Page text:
Flower beds in central areas of your garden are vulnerable to damage caused by your dog running through them or playing in them. Damage often occurs in flower beds separating two open areas of lawn or paving. Dogs often charge straight through these to get from one area of the garden to another, and plants may be trampled and crushed. Likewise, flowerbeds situated between the back door to the house and the main area of the garden often suffer as dogs run through them in the excitement of being let outdoors.
Flower borders around the periphery of the garden are generally much less likely to incur damage them than flower beds in central areas. You may decide the easiest option is to remove any flowerbeds in the middle of your garden your garden. Laying central areas of the garden to lawn will reduce maintenance and also provide more space for your dog to play.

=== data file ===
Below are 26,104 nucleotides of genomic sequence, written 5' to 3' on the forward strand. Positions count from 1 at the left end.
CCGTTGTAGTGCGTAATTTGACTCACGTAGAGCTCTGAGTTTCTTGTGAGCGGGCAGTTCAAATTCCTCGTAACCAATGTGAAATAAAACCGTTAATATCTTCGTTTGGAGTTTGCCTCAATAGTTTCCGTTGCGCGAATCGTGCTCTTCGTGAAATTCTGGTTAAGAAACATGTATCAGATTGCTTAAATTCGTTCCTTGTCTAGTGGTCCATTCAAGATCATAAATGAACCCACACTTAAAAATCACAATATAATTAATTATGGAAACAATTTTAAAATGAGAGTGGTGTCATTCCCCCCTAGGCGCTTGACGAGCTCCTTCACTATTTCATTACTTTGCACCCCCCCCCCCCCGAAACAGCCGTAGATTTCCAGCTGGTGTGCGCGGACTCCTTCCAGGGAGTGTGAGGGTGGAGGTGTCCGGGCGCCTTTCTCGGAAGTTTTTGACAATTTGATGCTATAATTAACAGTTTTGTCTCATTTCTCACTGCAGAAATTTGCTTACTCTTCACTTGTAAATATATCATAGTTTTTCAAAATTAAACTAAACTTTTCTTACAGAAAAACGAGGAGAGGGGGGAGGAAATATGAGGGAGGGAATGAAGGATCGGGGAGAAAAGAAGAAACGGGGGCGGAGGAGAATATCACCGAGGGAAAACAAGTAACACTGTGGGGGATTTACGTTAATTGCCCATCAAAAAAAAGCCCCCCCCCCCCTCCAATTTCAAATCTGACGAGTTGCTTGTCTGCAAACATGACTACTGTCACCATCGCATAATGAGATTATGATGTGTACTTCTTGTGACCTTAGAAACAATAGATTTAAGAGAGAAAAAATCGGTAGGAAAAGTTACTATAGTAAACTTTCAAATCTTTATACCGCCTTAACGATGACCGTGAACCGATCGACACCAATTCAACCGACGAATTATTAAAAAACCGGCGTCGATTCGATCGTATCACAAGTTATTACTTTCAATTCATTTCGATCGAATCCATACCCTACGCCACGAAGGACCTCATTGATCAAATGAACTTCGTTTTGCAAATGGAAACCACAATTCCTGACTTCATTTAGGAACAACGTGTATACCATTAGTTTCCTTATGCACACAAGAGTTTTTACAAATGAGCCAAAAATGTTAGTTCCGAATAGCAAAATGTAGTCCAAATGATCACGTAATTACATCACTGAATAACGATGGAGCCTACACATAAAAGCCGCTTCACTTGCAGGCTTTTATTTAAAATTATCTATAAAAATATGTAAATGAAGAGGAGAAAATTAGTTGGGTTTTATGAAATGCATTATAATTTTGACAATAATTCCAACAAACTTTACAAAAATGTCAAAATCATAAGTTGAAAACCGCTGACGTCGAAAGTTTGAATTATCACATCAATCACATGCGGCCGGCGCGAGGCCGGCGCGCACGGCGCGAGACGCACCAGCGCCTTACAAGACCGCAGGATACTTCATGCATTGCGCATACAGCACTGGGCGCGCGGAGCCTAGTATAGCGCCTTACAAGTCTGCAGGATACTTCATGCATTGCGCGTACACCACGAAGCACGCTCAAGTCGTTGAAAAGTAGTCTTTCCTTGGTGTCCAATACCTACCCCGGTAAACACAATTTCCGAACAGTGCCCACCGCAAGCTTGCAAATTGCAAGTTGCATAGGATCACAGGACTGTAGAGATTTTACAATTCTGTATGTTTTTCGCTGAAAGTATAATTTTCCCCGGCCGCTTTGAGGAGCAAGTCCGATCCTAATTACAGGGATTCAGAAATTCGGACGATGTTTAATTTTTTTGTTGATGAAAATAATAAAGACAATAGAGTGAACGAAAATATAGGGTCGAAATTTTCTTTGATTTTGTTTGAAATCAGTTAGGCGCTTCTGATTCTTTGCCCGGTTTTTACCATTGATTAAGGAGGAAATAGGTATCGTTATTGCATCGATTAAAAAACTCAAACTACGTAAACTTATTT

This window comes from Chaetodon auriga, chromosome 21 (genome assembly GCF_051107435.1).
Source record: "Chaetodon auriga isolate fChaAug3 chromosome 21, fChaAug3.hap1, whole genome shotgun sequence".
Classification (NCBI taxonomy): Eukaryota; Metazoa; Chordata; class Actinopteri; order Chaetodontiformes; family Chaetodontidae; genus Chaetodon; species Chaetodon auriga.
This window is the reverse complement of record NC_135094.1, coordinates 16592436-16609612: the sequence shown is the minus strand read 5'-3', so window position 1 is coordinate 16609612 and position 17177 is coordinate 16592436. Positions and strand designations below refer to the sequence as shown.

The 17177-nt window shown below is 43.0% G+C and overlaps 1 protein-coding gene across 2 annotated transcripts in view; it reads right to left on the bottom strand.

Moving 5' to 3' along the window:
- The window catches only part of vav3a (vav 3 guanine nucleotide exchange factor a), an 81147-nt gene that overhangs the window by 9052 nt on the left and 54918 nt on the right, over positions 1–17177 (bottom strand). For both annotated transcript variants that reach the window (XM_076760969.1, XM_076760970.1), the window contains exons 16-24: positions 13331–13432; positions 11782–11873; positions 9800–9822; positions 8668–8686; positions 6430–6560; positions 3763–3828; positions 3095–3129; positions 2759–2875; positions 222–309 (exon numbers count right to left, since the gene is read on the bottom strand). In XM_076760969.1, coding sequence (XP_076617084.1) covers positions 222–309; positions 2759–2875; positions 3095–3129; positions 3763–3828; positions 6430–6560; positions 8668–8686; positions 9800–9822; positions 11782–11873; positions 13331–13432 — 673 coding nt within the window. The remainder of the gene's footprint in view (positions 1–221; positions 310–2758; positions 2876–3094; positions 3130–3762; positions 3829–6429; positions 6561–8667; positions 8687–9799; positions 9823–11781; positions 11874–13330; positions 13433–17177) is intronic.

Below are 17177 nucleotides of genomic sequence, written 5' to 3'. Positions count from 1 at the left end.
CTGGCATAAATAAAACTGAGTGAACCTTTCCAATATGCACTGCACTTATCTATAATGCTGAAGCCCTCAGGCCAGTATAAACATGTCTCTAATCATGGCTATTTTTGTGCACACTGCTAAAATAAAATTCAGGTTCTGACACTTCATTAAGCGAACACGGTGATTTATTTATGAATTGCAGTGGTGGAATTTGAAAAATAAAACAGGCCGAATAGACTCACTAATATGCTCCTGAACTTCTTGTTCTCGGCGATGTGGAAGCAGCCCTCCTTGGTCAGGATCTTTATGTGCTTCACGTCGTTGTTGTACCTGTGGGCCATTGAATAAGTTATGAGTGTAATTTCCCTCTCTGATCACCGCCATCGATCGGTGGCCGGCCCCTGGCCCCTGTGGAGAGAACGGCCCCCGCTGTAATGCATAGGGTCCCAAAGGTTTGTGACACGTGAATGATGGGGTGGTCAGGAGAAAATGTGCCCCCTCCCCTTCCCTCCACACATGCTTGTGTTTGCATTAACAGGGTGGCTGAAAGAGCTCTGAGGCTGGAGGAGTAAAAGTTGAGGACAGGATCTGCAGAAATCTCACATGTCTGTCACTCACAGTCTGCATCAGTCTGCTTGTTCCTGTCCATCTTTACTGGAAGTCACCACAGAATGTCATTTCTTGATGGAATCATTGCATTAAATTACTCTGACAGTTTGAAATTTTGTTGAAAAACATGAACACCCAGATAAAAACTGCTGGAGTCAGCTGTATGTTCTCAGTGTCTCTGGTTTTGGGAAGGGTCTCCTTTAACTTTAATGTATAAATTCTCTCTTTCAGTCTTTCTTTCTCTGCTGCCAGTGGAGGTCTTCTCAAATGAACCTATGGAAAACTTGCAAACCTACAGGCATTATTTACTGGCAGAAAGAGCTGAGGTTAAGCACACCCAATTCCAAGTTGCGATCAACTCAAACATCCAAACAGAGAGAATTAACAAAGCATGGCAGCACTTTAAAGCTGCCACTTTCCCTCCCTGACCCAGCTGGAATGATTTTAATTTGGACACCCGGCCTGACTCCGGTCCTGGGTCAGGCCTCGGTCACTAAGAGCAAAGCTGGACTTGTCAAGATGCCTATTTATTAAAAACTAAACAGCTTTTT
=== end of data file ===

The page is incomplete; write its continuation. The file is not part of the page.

Another solution is to create a formal pathway through a border. A path made of bricks, stone or slabs along the route your dog normally takes can minimise damage, allowing the majority of your plants to remain intact.
As another option, you could try using robust plants in flowerbeds that your dog tends to pass through. Some plants are remarkably resilient, and will stand up to dogs crashing around in them. Cheryl S. Smith, in her book ‘Dog Friendly Gardens – Garden Friendly Dogs’, notes how she found success planting lavender in a border between her back door and the main lawn area of her garden. She found that the lavender not only stood up to her dogs running through it, but also had the added bonus of making the dogs smell nice when they did so!
The high nitrogen levels in dog urine can lead to scorched patches on lawns and damaged plants. To some extent, this is simply part and parcel of dog ownership. However, there are measures that can be put in place to minimize damage.
Dogs can usually be trained to use a certain part of the garden for ‘doing their business’. As with house-breaking, a little time and patience is required, but it is worth putting the effort in.